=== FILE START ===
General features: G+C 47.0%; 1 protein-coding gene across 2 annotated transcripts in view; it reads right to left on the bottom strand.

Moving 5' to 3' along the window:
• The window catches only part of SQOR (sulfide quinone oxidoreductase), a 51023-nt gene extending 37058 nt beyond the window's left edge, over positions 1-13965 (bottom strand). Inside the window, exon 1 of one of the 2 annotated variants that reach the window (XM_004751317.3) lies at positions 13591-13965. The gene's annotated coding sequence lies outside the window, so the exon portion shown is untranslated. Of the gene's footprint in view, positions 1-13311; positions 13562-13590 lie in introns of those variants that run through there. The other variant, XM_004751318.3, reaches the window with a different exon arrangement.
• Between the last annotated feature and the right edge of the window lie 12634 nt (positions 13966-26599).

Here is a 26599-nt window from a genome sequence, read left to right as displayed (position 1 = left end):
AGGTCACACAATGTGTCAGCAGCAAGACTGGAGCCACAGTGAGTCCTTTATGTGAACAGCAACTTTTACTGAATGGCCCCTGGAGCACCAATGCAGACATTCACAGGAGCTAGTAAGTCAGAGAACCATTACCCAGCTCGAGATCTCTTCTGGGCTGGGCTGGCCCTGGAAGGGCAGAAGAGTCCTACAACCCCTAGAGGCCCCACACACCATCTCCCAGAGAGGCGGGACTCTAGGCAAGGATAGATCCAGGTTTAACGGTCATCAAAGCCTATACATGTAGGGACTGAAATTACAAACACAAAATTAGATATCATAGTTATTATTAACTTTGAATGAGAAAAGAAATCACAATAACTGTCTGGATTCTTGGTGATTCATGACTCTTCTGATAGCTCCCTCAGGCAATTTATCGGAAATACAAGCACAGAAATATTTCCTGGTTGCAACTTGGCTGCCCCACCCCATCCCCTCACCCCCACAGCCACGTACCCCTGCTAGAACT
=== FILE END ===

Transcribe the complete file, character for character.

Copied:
General features: G+C 47.0%; 1 protein-coding gene across 2 annotated transcripts in view; it reads right to left on the bottom strand.

Moving 5' to 3' along the window:
• The window catches only part of SQOR (sulfide quinone oxidoreductase), a 51023-nt gene extending 37058 nt beyond the window's left edge, over positions 1-13965 (bottom strand). Inside the window, exon 1 of one of the 2 annotated variants that reach the window (XM_004751317.3) lies at positions 13591-13965. The gene's annotated coding sequence lies outside the window, so the exon portion shown is untranslated. Of the gene's footprint in view, positions 1-13311; positions 13562-13590 lie in introns of those variants that run through there. The other variant, XM_004751318.3, reaches the window with a different exon arrangement.
• Between the last annotated feature and the right edge of the window lie 12634 nt (positions 13966-26599).

Here is a 26599-nt window from a genome sequence, read left to right as displayed (position 1 = left end):
AGGTCACACAATGTGTCAGCAGCAAGACTGGAGCCACAGTGAGTCCTTTATGTGAACAGCAACTTTTACTGAATGGCCCCTGGAGCACCAATGCAGACATTCACAGGAGCTAGTAAGTCAGAGAACCATTACCCAGCTCGAGATCTCTTCTGGGCTGGGCTGGCCCTGGAAGGGCAGAAGAGTCCTACAACCCCTAGAGGCCCCACACACCATCTCCCAGAGAGGCGGGACTCTAGGCAAGGATAGATCCAGGTTTAACGGTCATCAAAGCCTATACATGTAGGGACTGAAATTACAAACACAAAATTAGATATCATAGTTATTATTAACTTTGAATGAGAAAAGAAATCACAATAACTGTCTGGATTCTTGGTGATTCATGACTCTTCTGATAGCTCCCTCAGGCAATTTATCGGAAATACAAGCACAGAAATATTTCCTGGTTGCAACTTGGCTGCCCCACCCCATCCCCTCACCCCCACAGCCACGTACCCCTGCTAGAACT